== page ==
Do you need a soil test? What a simple soil test says about your lawn

Healthy soil is crucial for the lasting health of your land, and may help explain issues you notice in the
landscape. You can craft a pristine landscape and set up a professional irrigation system, but it is just as
important to keep the soil healthy.

Luckily there are a few different options to test the soil, and each may provide important info about
the future of your landscape.

What’s in healthy soil?
While it may simply look like dirt to some, soil is a rich blend of a number of components that are
crucial for plant life and your landscapes unique ecosystem.
At its most basic, soil is a mixture of broken rocks, minerals, and water. But under the surface there
are a lot of important components in healthy soil.
Nutrients
Healthy soil contains a number of different nutrients to support all the plants in a healthy landscape.
This includes:
 Nitrogen
 Phosphorous
 Potassium
 Calcium
 Magnesium
 Sulphur
 Iron
 Zinc
 Copper
 Manganese
 Molybdenum
 Boron
 Chlorine
Each tree, shrub, or grass type in your landscape will use different levels of these nutrients, so it is
important to make sure the soil has a healthy supply of all of them.

Humus
Humus is the common name for the decaying matter that ends up in soil. It can be difficult to spot or
define, but humus comes from the breakdown of things such as plants, bugs, and animals as they
decompose.
It has a dark, black or nearly brown texture, and generally mixes in well with other aspects of the soil.
Humus is a strong sign the soil is very healthy.

Organisms
More than just dirt, healthy soil should be teeming with life. Most often, soil is filled with very tiny
microorganisms that help break down dead particles and other nutrients so they are easier for plants
to use.

Soil microorganisms love to collect mainly in the topsoil. They are especially abundant around the
roots of plants. Plant roots give off a number of healthy chemicals for them to eat and decompose –
contributing to even healthier soil.
Contaminants

Unfortunately, not all the compounds in soil are healthy. There are a number of soil contaminants
that end up in the earth due to human activity. These contaminants can thwart your best efforts at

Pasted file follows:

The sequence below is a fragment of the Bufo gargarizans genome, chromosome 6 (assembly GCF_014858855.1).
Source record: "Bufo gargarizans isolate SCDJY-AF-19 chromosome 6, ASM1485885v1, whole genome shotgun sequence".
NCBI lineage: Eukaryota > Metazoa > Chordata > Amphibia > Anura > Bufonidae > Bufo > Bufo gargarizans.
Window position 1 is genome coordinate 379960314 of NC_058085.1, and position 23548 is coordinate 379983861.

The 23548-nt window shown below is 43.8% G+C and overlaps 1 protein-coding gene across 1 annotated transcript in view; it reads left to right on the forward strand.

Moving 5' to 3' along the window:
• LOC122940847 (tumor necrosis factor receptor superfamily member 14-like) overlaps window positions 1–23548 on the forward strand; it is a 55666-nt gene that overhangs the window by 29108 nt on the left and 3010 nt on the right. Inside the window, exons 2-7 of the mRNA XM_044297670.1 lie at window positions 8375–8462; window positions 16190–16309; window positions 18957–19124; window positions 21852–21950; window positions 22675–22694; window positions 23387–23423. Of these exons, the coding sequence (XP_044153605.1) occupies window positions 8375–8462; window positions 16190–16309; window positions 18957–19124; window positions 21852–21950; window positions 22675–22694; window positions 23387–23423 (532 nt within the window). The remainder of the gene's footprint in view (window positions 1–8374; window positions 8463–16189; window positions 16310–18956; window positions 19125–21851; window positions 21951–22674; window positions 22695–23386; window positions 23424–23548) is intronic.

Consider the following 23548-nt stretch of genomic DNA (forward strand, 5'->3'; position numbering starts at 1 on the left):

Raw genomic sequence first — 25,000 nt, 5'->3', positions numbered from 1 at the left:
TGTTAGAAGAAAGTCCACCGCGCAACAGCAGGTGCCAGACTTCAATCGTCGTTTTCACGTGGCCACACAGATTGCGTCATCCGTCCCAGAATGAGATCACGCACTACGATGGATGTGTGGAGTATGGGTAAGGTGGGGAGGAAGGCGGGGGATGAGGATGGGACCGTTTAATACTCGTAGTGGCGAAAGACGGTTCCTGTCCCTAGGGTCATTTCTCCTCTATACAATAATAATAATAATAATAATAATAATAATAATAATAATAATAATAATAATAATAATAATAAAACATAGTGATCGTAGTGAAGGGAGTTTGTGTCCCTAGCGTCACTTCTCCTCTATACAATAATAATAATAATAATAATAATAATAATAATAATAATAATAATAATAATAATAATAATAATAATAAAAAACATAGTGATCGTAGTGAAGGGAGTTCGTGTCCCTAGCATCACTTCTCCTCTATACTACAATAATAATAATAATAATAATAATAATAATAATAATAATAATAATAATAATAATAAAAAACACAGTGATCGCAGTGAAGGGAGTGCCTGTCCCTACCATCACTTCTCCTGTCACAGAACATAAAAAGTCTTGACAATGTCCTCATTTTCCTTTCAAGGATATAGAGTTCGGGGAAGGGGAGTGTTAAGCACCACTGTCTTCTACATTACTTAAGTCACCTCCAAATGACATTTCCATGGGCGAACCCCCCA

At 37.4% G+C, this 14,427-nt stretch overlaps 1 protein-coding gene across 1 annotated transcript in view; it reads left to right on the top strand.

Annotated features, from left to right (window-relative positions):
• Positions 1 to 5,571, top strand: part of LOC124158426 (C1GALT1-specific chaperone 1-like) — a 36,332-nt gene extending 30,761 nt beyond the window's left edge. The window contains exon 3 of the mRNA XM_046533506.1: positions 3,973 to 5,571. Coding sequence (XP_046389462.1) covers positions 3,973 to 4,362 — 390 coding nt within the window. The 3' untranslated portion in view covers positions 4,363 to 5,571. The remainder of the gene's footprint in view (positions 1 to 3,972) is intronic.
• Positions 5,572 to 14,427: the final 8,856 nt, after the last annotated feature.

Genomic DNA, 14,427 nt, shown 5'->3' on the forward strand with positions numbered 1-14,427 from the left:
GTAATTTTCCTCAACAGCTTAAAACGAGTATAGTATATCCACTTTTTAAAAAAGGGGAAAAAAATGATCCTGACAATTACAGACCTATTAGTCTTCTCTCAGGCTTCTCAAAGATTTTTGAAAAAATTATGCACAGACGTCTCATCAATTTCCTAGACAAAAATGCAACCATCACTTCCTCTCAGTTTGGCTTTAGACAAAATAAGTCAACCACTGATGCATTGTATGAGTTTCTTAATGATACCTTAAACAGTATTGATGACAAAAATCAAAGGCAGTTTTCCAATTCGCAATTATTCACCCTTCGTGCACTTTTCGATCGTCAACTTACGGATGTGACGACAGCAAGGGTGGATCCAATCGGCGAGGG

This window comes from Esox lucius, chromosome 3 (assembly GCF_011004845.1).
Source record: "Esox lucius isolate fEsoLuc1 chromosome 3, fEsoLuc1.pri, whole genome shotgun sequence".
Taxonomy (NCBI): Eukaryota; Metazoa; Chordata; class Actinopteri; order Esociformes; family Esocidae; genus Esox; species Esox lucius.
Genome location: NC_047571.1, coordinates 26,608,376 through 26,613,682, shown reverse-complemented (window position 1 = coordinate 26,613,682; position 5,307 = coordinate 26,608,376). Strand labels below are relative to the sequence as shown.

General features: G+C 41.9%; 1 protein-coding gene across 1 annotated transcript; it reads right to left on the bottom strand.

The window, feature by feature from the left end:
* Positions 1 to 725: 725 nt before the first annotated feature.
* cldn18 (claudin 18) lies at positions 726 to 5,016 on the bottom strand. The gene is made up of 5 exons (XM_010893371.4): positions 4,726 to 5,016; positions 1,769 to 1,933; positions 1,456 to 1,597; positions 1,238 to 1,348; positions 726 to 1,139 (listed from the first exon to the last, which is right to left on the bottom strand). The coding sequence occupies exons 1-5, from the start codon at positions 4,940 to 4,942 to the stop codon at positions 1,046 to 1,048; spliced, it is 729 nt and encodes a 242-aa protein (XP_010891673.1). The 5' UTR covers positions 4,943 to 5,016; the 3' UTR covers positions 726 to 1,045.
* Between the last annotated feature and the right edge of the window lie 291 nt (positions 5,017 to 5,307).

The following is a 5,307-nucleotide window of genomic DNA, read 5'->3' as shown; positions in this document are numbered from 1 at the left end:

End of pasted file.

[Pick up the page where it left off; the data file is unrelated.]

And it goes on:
keeping your landscape healthy.
This is often why, even with a professional irrigation system installed, you may still see signs of an
unhealthy landscape. Contaminated soil can make the area inhospitable for plants and grass.
Common soil contaminants include:
 Cadmium
 Mercury
 Lead
 Pesticides
 Petroleum and oil products
 Radon
 Asbestos
 Creosote
 Aluminum
How will a soil test kit help?
Getting a simple soil test kit can help identify a number of potential problems in the soil. Correcting
these issues can lead to a happier, healthier landscape for years to come.

Nutrients
Most soil test kits will test for the three main macronutrients in soil – Nitrogen, Phosphorous, and
Potassium (NPK). This can help identify any imbalances in nutrients, or identify issues related to
feeding such as over-fertilization.

Many soil test kits will also have tests for other important micronutrients such as calcium or
magnesium.

pH
In general, healthy soil is slightly acidic or neutral, sitting somewhere between 6.5 and 7.0 on the pH
scale. The acidic environment helps plant matter decompose, and sparks some of the organisms in
the soil into eating. With that said, some plants do prefer alkaline soil.
The important thing to test with a pH kit is that the soil is not too far to the extremes. Extremely
acidic pH down in the 5.0 or below range may cause issues with plant growth. On the other hand, soil
that is too basic may also affect how well plants can take up certain nutrients.

Contaminants
A soil test kit for your specific area should include tests for contaminants known to be in the area. For
instance, if your landscape is near a petroleum factory, the kit should include a test for oil and petrol
products.

To properly test for each contaminant, however, you may need to order specific tests for that
contaminant. The best way to do this is to research the area and see what soil contaminants are
common, and then buy tests for those specific ones.

Final thoughts
A landscape’s soil is key to keeping the plants healthy for years to come. If you’ve already checked for
other common issues such as leaks in your sprinkler system , yet your landscape isn’t flourishing, get a
soil test kit to help identify problems in the soil. Visit quenchirrigation.com for more information.